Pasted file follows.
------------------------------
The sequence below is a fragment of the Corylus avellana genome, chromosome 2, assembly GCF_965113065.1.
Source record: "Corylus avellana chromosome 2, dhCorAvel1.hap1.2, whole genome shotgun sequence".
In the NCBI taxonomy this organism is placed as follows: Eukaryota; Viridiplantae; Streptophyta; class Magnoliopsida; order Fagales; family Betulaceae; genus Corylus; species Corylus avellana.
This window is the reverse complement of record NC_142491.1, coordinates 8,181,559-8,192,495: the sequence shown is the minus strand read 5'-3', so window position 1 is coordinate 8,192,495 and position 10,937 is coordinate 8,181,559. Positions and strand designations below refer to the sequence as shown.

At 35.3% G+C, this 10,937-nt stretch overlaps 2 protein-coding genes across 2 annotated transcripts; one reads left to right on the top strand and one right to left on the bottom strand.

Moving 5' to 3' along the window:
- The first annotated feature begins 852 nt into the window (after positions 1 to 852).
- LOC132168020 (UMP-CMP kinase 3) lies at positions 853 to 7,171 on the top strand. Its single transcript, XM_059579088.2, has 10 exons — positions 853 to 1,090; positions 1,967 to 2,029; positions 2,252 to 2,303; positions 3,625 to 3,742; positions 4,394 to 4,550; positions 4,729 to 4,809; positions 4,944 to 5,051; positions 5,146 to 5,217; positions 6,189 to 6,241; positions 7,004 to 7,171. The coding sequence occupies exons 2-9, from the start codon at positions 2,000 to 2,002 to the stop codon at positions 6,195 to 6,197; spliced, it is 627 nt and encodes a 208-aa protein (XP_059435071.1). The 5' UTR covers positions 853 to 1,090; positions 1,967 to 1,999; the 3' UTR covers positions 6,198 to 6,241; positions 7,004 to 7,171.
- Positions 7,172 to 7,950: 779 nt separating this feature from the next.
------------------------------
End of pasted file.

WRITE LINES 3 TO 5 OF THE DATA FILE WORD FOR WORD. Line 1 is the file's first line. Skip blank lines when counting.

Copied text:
In the NCBI taxonomy this organism is placed as follows: Eukaryota; Viridiplantae; Streptophyta; class Magnoliopsida; order Fagales; family Betulaceae; genus Corylus; species Corylus avellana.
This window is the reverse complement of record NC_142491.1, coordinates 8,181,559-8,192,495: the sequence shown is the minus strand read 5'-3', so window position 1 is coordinate 8,192,495 and position 10,937 is coordinate 8,181,559. Positions and strand designations below refer to the sequence as shown.

At 35.3% G+C, this 10,937-nt stretch overlaps 2 protein-coding genes across 2 annotated transcripts; one reads left to right on the top strand and one right to left on the bottom strand.